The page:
I have read a significant portion of Appian’s The Civil Wars and have some comments before he leads me into the altercations between Octavian and Marcus Antonius.
Appian begins with the incidents and conflicts stirred up under the banner of agrarian reform. He explains the division of lands in the “public domain” favoring large, rich landowners and their army of servants and slaves at the expense of the everyday Italian and dispossessed Roman soldier. For his concern and for his honest offerings, Gracchus found his way to the Tiber River and a watery trip to Elysium, or further still to Tartarus, depending upon one’s point of view. An ignominious fate awaited others of the same name and inclinations as well. The Roman Republic became embroiled in the need to pacify the displeasure of the masses while subduing the ambitions of the affluent and powerful.
The success of this unwinnable balancing act was spotty at best, to the point that respect for the institutions of the Republic sunk lower each time a Tribune was attacked or a Comitia became part of the political mechanization of a power seeking partisan or military strong man. As Appian explains, one outrage after another leads to a greater level of outrage until those in certain previously inviolable positions now must be wary and afraid.
He describes also how the manipulation of the Tribunes of the people and the Comitia Populi Tributa in diminishing the authority of the Senate creates a vacuum of power that swings back and forth until authority is concentrated into the hands of a few, most notably in the Senate.
Eventually, we come to the conflict of Marius and Sulla. Sulla succeeds with great cruelty and then retires to country life. After Sulla treads a while on the sacred institutions of Rome, before he retires, he adds Senators and has such impact as to leave the Roman Republic bereft of many of its old ways and ripe for another general to declare himself dictator for life.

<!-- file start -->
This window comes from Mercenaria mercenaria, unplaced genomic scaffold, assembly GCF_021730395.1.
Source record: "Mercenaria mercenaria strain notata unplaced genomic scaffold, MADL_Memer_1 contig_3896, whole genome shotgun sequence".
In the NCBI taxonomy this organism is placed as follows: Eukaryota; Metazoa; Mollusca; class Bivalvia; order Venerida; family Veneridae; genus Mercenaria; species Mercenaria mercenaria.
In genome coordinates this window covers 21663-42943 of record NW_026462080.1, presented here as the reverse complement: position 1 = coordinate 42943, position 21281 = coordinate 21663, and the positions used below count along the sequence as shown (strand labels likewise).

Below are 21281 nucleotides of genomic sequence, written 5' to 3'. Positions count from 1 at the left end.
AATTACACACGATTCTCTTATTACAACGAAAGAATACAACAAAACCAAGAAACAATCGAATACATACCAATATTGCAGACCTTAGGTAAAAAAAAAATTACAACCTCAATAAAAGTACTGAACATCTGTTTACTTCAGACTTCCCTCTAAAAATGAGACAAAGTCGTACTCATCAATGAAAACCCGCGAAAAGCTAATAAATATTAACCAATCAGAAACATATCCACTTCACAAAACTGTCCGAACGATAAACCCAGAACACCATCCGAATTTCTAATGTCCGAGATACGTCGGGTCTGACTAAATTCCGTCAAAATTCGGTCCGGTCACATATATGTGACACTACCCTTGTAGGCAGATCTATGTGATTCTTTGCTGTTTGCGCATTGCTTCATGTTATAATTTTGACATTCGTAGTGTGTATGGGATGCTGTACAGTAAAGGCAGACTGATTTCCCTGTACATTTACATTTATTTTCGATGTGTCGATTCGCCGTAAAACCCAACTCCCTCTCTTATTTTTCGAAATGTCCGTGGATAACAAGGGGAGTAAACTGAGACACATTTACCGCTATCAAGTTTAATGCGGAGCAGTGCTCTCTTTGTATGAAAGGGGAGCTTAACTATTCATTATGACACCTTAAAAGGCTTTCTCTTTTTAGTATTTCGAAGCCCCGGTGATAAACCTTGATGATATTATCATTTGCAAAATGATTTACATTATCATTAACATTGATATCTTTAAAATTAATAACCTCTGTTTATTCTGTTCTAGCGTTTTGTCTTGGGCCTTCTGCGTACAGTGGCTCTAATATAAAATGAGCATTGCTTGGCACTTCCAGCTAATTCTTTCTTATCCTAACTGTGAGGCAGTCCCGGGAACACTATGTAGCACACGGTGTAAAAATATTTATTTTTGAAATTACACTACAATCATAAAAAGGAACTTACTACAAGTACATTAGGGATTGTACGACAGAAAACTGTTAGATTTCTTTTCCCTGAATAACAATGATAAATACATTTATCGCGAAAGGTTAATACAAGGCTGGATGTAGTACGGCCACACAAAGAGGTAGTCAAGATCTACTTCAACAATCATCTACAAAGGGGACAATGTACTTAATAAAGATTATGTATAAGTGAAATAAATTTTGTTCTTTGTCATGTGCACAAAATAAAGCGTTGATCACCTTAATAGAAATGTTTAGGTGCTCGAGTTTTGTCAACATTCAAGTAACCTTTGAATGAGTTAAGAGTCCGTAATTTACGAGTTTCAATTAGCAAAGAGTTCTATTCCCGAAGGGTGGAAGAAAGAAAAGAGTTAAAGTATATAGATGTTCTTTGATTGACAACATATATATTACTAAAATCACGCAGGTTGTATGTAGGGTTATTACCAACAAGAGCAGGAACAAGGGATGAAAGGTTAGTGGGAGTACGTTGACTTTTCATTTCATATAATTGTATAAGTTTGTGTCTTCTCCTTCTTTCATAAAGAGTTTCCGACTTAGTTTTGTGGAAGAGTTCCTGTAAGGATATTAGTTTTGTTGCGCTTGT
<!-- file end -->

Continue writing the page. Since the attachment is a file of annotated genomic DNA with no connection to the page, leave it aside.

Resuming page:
After this time, Julius Caesar becomes busy with Vercingetorix and Alesia and the subjugation of Gaul. Appian makes little mention of this. For this history one must consult his The Foreign Wars.
Then, of course, we remember: “The die is cast…” as Caesar crosses the Rubicon, takes Rome, loots its treasury and goes forward to Capua to meet Pompey. Pompey, however, scurries to Brundisium, the famous ancient port city, and then on to Greece to reconnoitre, seek men, allies and supplies.
At last we come to Dyrrachium. Here Pompey decisively defeats Caesar with superior forces, resulting from Caesar’s impetuous haste. Caesar had used speed, haste and surprise before in Gaul where he had success. Yet here he also forgot the setbacks he received when haste was just a superficial cover for carelessness.
Then the great happenings at Pharsalus. This is where, in one great battle, the history of the western world turned and the Republic lay prostrate and exhausted. Many a general down through history has cogitated on what Appian mentions here. Pompey, after defeating Caesar at Dyrrachium, instead of pressing home his advantage, decided to wait, thinking that Caesar’s men would come over to him due to humiliation of defeat and the scarcity of supplies. Pompey lost a chance to end the war right then and there.
Appian, unable to fathom how Pompey transformed from the bold and brilliant commander of the past then lost his way, suggests a divine origin for the strength of Caesar and the fortitude of his men and the sluggishness and hesitation of Pompey. Advised to cross back over to Italy, occupy the seat of the Republic, then fight the party of Caesar in Spain and Gaul, Pompey listened to the numerous kings, Senators and others with his army to meet and destroy Caesar at Pharsalus. Of course, his army was defeated and Pompey escaped to Egypt.
Three themes become apparent in Appian’s work. He refers to the ascendancy of supreme power and the loss of the old and established foundations of the Republic, the death of the Republic from the breakdown of respect for traditional positions such as the Tribunes and the disregard of the rule of law or the administration of justice, and the gradual concentration of power in the hands of fewer and fewer people.
Although without the flare and irony of, say, Tacitus and Suetonius, Appian attempts to not only inform us of the sequence of events, but to elucidate the reasons why these things happened. Still yet to come: Octavian, Antonius, Cleopatra and Actium…